- Wait, didn’t Yedida and you just disqualified the entry of “BB(10000)” in that game by proving that it’s not computable?

Please see my comment #101 to Ward Cleaver, which answers exactly that.

]]>But come on: it’s not like I said, “unless the mathematics you love helps me with my problem, I’m going to condemn it and ban you from studying it.” I just said I probably won’t get around to studying it *myself*!

But in any case, this time it looks highly plausible that λ-calculus *will* help us—in which case, I will indeed have no choice but to learn it!

That was wonderful essay indeed. IIRC one of the requirement for the game in that essay was that one should name a number that would be unambiguous for a reasonable mathematician… Wait, didn’t Yedida and you just disqualified the entry of “BB(10000)” in that game by proving that it’s not computable? 🙂

]]>The pattern of this remark is familiar to category theorists: “if you can promise that the mathematics you love turns out be the key to solving whatever highly specialized, technical problem I’m interested in at the moment, then I’ll learn it”. And there’s an unspoken addendum: “But otherwise, forget it.” 🙂

Turing machines are idealized, ultra-simple hardware; the λ-calculus is an idealized, ultra-simple programming language. So, their charms are complementary.

]]>An obfuscated C implementation of the Krivine machine is shown at the top of my homepage. ]]>

But John Tromp and Haskell: OK, it sounds like I should just set aside a week sometime to learn how to code in Lisp or Haskell!

]]>You might say, well, that’s not a problem with first order logic, because we know what ∀ and ∃ mean, and don’t need so much to rely on the formal rules; but we know what λ means too, so, like, I don’t think that’s a real difference.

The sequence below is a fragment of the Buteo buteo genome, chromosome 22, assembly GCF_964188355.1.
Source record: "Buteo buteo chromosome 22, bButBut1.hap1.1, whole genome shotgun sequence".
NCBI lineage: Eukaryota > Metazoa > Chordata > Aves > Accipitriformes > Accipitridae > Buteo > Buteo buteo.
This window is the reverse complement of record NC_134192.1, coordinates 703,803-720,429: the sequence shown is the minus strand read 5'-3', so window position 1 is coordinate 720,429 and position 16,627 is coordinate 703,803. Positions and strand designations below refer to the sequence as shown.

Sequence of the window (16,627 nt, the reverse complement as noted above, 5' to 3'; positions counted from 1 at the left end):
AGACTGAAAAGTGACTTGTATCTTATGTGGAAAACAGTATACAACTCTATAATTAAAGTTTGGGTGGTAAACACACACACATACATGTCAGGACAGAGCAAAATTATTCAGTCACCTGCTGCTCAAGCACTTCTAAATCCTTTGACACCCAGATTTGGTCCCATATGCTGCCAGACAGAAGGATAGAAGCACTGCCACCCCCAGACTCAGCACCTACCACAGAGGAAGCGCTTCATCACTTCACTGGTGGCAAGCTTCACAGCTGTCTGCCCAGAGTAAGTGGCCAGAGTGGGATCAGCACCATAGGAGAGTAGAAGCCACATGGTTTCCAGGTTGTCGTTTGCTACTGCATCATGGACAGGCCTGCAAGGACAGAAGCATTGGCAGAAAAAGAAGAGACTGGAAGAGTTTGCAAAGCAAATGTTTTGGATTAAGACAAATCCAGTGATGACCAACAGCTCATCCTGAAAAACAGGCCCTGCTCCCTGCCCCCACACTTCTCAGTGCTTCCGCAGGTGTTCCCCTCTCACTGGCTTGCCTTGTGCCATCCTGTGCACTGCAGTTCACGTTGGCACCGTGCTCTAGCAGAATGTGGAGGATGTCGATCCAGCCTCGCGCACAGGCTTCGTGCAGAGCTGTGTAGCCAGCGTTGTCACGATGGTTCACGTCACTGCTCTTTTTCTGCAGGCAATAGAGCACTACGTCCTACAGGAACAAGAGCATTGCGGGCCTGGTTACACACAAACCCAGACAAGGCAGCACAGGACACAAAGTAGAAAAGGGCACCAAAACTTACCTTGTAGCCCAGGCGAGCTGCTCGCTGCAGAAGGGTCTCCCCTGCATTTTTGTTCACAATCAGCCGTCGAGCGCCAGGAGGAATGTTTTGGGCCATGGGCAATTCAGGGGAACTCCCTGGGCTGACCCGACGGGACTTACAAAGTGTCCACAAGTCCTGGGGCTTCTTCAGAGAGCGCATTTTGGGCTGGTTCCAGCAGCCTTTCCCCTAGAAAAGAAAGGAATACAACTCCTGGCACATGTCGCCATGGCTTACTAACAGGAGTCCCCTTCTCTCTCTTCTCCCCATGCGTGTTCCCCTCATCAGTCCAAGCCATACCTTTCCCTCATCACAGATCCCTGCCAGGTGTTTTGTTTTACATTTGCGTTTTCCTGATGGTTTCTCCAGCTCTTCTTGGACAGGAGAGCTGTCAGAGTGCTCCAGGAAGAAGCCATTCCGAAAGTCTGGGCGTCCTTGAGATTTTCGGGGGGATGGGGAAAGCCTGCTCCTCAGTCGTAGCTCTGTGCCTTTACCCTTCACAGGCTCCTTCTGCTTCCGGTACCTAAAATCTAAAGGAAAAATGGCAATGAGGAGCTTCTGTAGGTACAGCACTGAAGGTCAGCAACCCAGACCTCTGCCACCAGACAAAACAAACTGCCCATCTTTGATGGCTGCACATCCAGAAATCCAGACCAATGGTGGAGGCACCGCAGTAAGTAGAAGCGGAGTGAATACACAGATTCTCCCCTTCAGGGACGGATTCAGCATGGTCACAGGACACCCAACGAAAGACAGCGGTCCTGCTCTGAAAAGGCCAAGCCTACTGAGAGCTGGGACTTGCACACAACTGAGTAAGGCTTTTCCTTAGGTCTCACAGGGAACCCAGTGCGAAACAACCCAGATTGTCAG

And I mean, the three rules are just:

α-renaming: What variables are called does not matter. I.e., you can rename them.

β-reduction: Functions do what they say they do.

η-conversion: “The function that takes x and returns f(x)” is just the same thing as f.

The one really weird thing I think, is the possibility of doubly-binding a variable — you need some convention to define what the hell is meant by λx.λx.x; there’s nothing intuitive about that. As it is, it’s defined that inner bindings override outer ones, so the above is equivalent to λx.λy.y. But once again, formal logic has the same problem; you need to define what’s meant by ∀x∃x P(x), and the convention is the same, that it means ∀x∃y P(y). (Kind of a dumb statement since it has no real dependence on x, but…) And of course you might object that nobody would ever write a statement like that, but the same applies to the lambda-calculus — why would anyone ever write a function like λx.λx.x? Just write λx.λy.y so people can tell what you mean.

Note by the way that β-reduction doesn’t care about whether variables are bound or free; and while α does, well, α is just a rule saying you can rename variables, so how that interacts with boundness should already be intuitive even if writing it out formally is annoying — as I said, it’s no different than how you can rename variables in formal logic, or, well, anywhere in math. The only nontrivial rule where it’s an issue is η. But again, keep in mind what it means and it’s simple; η is supposed to mean “The function that takes x and returns f(x)” is just the same thing as f”, not “The function that takes x and returns f_x(x) is just the same thing as f”, because the latter statement is obviously false.

And if you really want to avoid renaming and bound/free issues, you can always use De Bruijn index notation… though personally I find that to be just about unreadable, and it makes the two remaining rules (α is unnecessary when variables don’t have names!) considerably less clear.

]]>I’d be comfortable writing Riemann and Con(ZFC) in a lambda calculus with some syntactic sugar on top, which is basically what Haskell is. ]]>